If there’s one thing MythBusters Adam Savage and Jamie Hyneman taught us, it’s that wearing a beret and rocking a walrus moustache is just about the coolest thing any man can do. Aside from that, however, the destructive duo also taught us a bunch of cool science facts, some of which are back in the news again. Some pretty clever users online have dug up an old MythBusters episode that tackles the truth behind hygiene and the flu, and one experiment is going (for lack of a better word) viral.
The MythBusters contamination experiment was published back in 2015, but here in 2020, it’s proving just how quickly germs can spread, which in today’s climate is a scary premise. In the experiment, Savage plays a person with a runny nose who is also tasked with hosting a 30-minute dinner party. A drip is attached to his face to simulate the runny nose, with a liquid invisible to the naked eye but detectable under UV light leaked continuously.
It’s true, Savage is in no way abiding by the social distancing measures we’ve all been recommended, but he doesn’t do anything that would be considered out of the ordinary by dinner-party standards. The results of the MythBusters contamination experiment show just how important our social distancing measures really are. Over just 30 minutes, he is able to contaminate all but one of his guests; that being Kari Byron. How did Kari stay safe? By following real-world experience and methods for avoiding people’s germs.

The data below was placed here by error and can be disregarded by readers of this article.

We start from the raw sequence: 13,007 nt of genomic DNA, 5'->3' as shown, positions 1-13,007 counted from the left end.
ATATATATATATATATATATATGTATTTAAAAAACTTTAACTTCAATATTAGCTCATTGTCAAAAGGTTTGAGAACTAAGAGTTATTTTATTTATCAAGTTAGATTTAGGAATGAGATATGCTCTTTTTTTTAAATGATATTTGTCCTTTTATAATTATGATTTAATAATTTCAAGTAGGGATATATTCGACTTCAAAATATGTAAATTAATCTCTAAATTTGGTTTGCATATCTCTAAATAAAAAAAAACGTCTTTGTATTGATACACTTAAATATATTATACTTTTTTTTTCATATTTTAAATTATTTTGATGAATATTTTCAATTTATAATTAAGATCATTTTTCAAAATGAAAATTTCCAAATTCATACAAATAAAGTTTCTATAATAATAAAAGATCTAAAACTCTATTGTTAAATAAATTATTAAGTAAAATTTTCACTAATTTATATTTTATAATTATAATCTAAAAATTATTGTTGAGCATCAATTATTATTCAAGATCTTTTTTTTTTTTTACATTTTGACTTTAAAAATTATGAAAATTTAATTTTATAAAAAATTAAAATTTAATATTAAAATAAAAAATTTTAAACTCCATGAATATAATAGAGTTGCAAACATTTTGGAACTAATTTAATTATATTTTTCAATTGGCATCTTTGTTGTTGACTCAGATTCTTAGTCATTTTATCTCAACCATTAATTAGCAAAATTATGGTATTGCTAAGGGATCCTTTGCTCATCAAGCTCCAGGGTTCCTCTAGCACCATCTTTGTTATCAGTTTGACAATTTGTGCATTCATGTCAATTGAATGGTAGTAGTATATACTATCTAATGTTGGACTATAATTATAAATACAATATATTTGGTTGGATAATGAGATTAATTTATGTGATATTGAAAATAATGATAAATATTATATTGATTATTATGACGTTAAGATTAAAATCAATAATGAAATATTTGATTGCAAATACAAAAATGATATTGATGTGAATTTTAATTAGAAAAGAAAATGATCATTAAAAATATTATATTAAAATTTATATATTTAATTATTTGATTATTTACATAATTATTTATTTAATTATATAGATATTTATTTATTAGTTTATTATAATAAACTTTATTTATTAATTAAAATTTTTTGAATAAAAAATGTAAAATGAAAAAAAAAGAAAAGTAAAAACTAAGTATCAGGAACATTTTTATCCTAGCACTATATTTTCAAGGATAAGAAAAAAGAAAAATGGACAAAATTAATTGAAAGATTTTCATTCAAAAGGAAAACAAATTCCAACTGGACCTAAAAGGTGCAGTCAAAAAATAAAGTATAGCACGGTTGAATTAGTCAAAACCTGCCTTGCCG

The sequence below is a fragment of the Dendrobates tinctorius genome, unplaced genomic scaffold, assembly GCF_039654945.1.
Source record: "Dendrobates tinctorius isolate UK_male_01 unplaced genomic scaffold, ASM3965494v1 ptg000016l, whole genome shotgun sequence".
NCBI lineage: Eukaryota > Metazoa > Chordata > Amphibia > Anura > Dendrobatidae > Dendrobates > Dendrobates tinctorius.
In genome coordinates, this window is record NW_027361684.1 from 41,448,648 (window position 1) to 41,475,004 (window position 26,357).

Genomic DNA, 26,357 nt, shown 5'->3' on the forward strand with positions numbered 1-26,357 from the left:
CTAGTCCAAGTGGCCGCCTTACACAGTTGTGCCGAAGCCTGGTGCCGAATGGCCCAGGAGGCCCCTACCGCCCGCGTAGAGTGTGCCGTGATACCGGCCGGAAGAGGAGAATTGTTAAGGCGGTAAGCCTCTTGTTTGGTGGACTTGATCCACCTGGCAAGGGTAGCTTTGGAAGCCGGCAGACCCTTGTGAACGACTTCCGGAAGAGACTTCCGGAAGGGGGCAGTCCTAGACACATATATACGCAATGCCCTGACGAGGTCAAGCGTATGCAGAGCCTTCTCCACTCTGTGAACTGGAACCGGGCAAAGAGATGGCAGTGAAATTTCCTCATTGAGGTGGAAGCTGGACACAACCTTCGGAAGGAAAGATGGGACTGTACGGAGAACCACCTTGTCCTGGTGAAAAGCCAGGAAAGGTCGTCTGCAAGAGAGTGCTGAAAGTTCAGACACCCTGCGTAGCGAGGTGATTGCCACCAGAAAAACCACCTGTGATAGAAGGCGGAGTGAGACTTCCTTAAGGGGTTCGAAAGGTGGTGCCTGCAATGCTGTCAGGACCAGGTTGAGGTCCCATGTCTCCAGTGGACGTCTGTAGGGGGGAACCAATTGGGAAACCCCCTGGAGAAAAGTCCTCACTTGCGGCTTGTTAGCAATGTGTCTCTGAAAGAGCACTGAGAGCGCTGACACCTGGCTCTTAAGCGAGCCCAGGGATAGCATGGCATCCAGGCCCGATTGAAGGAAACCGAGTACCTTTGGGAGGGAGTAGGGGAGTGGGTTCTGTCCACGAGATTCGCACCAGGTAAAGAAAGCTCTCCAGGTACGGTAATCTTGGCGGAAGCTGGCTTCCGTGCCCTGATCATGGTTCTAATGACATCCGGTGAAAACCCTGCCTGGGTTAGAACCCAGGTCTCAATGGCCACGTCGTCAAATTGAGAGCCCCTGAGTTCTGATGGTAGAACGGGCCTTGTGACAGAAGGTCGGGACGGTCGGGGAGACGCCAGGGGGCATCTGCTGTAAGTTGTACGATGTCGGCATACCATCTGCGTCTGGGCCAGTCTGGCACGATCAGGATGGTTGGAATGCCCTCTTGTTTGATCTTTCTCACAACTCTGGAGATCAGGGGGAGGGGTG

The return of the MythBusters contamination experiment is bringing home just how important the social distancing process can be to the mitigation of further COVID-19 contraction. It isn’t enough to just cover your mouth when you cough; germs spread quickly, even when we think we’re doing a bang-up job at preventing them. If there is one thing to be learned from the MythBusters contamination experiment, it’s that being a germaphobe will give you a better chance of survival against illness.
That, and you should probably pick up a new beret. Online, of course.